TUTORIAL DESCRIPTION
In 1995, in a seminal paper (R. B. Schnabel, "A View of the Limitations, Opportunities, and Challenges in Parallel
Nonlinear Optimization", Parallel Computing, 21(6), 1995, pp. 875905), three main aspects of highperformance
and parallel global optimization were described: (1) Parallelizing the objective function calculation;
(2) Parallelizing the underlying numerical libraries and kernels; and (3) Redesigning the algorithm for increased
parallelism. The primary focus of the proposed tutorial is the third aspect, as well as completely new paradigms
specifically designed for highperformance computation.
New applications of global optimization abound. For example, complex phenomena are often modeled as large
systems of equations, and model parameters must be determined to correspond with experimental data. Global
optimization is used to determine these parameters. Furthermore, many important engineering problems rely on
simulationbased optimization, wherein the cost function itself is formed from the results of large simulation
experiments. In these cases, closedform derivatives of the objective function are generally not available,
and are not easily computed. Therefore, new optimization paradigms must be considered to solve these problems.
TUTORIAL OUTLINE
The proposed tutorial would include the following topics:

Introduction to the optimization problem and a brief overview of its classical, serial solutions.


Parallel techniques in local and global optimization.


 
Finegrained approaches: Parallelization of derivative computation and cost function computation.


 
Coarsegrained approaches: Searching different parts of the search space simultaneously.


The intrinsic parallelism of deterministic global methods, including DIRECT, branch and bound, and interval


Stochastic and computational intelligence methods, including simulated annealing, genetic algorithms,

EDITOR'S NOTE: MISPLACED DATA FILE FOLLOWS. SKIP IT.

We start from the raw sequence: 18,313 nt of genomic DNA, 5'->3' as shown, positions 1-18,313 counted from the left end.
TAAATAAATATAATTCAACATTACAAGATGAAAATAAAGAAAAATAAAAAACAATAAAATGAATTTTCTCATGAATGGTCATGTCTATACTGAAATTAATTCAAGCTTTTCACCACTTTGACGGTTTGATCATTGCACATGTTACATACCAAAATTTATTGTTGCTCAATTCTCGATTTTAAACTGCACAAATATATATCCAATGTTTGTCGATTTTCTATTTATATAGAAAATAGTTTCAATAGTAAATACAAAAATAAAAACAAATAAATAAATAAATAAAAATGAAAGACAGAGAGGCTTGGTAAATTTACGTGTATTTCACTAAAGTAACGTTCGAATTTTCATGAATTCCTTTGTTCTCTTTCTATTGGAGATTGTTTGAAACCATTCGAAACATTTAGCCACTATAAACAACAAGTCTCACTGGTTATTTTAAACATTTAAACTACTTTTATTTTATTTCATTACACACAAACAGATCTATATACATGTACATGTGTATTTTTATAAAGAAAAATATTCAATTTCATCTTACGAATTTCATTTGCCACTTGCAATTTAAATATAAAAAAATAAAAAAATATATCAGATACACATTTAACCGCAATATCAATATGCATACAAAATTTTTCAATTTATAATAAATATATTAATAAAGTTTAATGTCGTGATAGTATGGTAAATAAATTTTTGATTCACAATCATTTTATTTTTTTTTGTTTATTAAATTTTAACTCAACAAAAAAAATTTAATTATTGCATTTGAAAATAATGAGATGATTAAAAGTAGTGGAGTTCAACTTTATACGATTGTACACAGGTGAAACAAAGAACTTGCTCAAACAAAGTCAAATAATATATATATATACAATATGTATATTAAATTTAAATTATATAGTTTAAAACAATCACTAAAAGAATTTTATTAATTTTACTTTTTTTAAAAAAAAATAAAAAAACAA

evolutionary computation, and a special emphasis on particle swarm optimization.


Emerging computer architectures for, and applications in, highperformance global optimization.


 
Simulationbased optimization, where derivative information is not available, and the cost of computing



each objective function value is very high. Important applications include safety engineering and the design



of materials. Highperformance derivativefree optimization methods will be discussed.


 
Highperformance computing approaches to determine the optimal parameters of mathematical models



that provide the best fit between observed and estimated data. Calibrating a model to observed data



generally improves the model’s predictive capabilities, and also provides a means for model verification and improvement.



improvement.


 
Biomedical applications, particularly in imaging, computerguided surgery and therapy, bioinformatics, and



proteomics.

TARGET AUDIENCE
The target audience includes researchers, students, and practitioners who require optimization for solving large, complex problems. Specifically, those who work in simulation and modeling learn about optimizationbased simulation, its implementation, and potential applications. Optimization for parameter estimation will also be discussed.
REQUIRED BACKGROUND
Although some mathematical background and some knowledge of parallel computing and computing algorithms is helpful, the tutorial will focus on applied concepts and parallelization techniques rather than on theory.
DURATION
About three hours would be needed for this tutorial. Given three hours, a tentative breakdown would be:

Hour 1 – The optimization problem and some traditional approaches. Applications to simulation and modeling, and medical imaging.


Hour 2 – Coarsegrained parallel optimization approaches, specifically geared towards optimizationbased simulation and parameter estimation.


Hour 3 – Parallelization strategies and future applications.

INSTRUCTOR BIOGRAPHY
Dr. Mark Wachowiak is currently an Assistant Professor at Nipissing University in North Bay, Canada. He has worked as a Postdoctoral Fellow and Research Associate at Robarts Research Institute in London, Canada, where he helped plan and build a supercomputing facility in the Imaging Laboratories. He also held an adjunct appointment in the Department of Medical Biophysics at the University of Western Ontario, London, Canada. He obtained the Doctorate degree from the University of Louisville, USA, in 2002, and was awarded the Best Dissertation Award for his work in particle swarm optimization.
Dr. Wachowiak’s research interests are highperformance computing and parallel algorithms in scientific computing, grid computing, biomedical applications including imaging, bioinformatics, proteomics, and systems biology, and parallel global optimization. His recent work has focused on parallel optimization techniques for medical image alignment. He has been an invited speaker at several highperformance computing conferences.